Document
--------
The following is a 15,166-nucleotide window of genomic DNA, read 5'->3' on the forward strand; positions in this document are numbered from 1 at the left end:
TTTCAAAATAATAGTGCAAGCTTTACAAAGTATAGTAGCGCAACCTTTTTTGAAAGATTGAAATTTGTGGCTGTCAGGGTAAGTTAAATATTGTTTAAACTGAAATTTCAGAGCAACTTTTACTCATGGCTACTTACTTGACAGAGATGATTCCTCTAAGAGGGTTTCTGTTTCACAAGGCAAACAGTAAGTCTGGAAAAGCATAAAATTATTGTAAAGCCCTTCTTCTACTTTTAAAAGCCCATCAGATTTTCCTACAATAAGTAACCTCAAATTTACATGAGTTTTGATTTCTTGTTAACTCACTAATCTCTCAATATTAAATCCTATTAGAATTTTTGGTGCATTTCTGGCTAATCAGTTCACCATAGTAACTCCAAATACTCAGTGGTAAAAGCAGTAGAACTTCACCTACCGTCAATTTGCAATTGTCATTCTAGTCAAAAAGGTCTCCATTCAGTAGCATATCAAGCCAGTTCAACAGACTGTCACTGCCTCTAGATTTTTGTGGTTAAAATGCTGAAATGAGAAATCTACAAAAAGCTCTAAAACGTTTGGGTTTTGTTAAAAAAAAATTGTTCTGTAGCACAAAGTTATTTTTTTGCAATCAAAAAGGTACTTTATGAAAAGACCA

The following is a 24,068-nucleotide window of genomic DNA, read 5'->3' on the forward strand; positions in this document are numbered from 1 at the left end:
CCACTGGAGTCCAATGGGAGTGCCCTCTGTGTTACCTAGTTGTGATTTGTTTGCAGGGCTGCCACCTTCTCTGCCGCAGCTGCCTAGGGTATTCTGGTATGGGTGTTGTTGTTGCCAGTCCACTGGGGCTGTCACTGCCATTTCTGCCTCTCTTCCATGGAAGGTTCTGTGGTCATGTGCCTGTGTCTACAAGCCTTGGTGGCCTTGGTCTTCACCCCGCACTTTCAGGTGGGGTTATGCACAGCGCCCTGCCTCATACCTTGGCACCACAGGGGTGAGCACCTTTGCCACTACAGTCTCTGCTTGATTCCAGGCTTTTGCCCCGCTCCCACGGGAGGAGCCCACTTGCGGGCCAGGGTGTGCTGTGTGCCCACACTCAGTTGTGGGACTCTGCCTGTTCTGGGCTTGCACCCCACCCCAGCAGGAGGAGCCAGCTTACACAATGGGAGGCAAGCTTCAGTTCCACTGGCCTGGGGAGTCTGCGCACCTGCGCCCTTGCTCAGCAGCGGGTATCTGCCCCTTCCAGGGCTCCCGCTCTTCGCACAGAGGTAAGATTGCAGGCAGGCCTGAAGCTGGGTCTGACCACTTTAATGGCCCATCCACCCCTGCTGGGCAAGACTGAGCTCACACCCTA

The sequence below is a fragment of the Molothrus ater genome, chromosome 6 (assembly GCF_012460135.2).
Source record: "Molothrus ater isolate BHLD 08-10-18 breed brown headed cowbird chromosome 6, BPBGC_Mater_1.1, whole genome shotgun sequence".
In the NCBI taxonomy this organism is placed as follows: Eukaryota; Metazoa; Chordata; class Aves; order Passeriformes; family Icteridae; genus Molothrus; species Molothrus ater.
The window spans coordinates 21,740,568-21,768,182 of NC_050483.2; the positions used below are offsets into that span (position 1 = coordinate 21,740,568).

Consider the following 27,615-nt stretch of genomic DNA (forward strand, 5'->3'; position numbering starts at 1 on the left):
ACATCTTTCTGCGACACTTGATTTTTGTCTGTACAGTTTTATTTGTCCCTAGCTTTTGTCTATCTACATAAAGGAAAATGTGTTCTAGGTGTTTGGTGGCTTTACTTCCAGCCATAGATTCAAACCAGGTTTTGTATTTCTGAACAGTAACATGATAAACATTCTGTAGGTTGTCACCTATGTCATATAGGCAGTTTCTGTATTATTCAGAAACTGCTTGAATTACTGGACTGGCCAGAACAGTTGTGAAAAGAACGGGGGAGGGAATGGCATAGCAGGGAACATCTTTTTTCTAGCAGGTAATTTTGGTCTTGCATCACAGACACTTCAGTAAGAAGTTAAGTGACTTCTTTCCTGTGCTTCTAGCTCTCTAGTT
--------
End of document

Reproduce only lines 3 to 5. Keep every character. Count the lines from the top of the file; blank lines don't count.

The following is a 24,068-nucleotide window of genomic DNA, read 5'->3' on the forward strand; positions in this document are numbered from 1 at the left end:
CCACTGGAGTCCAATGGGAGTGCCCTCTGTGTTACCTAGTTGTGATTTGTTTGCAGGGCTGCCACCTTCTCTGCCGCAGCTGCCTAGGGTATTCTGGTATGGGTGTTGTTGTTGCCAGTCCACTGGGGCTGTCACTGCCATTTCTGCCTCTCTTCCATGGAAGGTTCTGTGGTCATGTGCCTGTGTCTACAAGCCTTGGTGGCCTTGGTCTTCACCCCGCACTTTCAGGTGGGGTTATGCACAGCGCCCTGCCTCATACCTTGGCACCACAGGGGTGAGCACCTTTGCCACTACAGTCTCTGCTTGATTCCAGGCTTTTGCCCCGCTCCCACGGGAGGAGCCCACTTGCGGGCCAGGGTGTGCTGTGTGCCCACACTCAGTTGTGGGACTCTGCCTGTTCTGGGCTTGCACCCCACCCCAGCAGGAGGAGCCAGCTTACACAATGGGAGGCAAGCTTCAGTTCCACTGGCCTGGGGAGTCTGCGCACCTGCGCCCTTGCTCAGCAGCGGGTATCTGCCCCTTCCAGGGCTCCCGCTCTTCGCACAGAGGTAAGATTGCAGGCAGGCCTGAAGCTGGGTCTGACCACTTTAATGGCCCATCCACCCCTGCTGGGCAAGACTGAGCTCACACCCTA

The sequence below is a fragment of the Molothrus ater genome, chromosome 6 (assembly GCF_012460135.2).